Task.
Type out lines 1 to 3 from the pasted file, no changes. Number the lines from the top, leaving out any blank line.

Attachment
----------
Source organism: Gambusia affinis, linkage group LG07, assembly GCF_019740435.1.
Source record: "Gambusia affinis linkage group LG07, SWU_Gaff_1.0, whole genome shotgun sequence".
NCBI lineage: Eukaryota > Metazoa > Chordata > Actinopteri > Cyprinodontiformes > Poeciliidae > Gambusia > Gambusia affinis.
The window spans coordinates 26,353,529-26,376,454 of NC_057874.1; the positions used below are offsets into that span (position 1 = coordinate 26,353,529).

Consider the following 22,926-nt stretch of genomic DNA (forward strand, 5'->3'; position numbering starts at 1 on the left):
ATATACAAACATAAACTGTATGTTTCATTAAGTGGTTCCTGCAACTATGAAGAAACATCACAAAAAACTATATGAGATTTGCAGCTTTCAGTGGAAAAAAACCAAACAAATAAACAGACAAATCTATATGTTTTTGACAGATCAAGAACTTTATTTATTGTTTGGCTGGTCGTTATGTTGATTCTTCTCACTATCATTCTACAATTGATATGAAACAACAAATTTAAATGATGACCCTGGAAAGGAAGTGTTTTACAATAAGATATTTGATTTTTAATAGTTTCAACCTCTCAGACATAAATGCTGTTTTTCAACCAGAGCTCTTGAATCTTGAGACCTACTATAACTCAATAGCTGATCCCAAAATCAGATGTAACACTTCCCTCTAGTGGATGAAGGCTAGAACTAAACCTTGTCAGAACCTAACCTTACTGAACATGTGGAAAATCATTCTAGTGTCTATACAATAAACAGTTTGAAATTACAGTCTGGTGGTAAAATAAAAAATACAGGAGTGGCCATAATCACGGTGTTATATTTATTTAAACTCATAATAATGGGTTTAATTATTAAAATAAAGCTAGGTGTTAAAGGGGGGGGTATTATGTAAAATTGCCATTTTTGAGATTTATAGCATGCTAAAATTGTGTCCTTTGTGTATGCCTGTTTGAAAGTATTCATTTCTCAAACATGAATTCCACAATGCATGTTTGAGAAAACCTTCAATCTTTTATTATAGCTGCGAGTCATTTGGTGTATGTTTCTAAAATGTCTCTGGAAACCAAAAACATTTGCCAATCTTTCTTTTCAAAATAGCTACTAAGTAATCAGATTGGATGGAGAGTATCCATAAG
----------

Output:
Source organism: Gambusia affinis, linkage group LG07, assembly GCF_019740435.1.
Source record: "Gambusia affinis linkage group LG07, SWU_Gaff_1.0, whole genome shotgun sequence".
NCBI lineage: Eukaryota > Metazoa > Chordata > Actinopteri > Cyprinodontiformes > Poeciliidae > Gambusia > Gambusia affinis.